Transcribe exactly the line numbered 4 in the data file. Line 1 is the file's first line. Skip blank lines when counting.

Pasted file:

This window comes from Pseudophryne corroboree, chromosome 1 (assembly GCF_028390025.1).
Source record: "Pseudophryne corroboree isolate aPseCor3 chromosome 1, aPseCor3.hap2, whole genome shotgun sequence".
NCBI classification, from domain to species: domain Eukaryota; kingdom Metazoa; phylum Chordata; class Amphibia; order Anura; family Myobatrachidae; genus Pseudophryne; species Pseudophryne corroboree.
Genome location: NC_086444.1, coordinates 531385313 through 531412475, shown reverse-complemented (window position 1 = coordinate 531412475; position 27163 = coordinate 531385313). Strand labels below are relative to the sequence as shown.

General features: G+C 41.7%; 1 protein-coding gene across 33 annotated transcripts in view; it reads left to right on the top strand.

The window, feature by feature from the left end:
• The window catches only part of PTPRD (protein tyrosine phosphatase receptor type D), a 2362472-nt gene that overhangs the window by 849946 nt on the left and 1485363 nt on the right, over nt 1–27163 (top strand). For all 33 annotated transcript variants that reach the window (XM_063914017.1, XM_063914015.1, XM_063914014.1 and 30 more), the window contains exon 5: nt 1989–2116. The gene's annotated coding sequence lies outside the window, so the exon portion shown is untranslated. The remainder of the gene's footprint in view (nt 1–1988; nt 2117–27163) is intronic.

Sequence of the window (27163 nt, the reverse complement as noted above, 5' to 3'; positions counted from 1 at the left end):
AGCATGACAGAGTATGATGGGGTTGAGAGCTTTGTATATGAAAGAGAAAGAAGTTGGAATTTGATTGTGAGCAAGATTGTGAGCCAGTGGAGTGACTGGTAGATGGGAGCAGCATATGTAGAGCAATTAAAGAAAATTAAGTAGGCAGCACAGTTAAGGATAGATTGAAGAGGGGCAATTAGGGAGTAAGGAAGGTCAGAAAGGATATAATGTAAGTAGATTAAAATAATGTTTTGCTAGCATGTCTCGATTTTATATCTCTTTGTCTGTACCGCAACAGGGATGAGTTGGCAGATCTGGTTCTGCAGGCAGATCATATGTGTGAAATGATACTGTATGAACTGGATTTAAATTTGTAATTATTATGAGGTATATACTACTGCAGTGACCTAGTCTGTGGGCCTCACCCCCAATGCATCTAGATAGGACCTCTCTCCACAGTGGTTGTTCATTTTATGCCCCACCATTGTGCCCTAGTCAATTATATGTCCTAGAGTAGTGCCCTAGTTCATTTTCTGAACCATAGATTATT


Genome location: NC_086444.1, coordinates 531385313 through 531412475, shown reverse-complemented (window position 1 = coordinate 531412475; position 27163 = coordinate 531385313). Strand labels below are relative to the sequence as shown.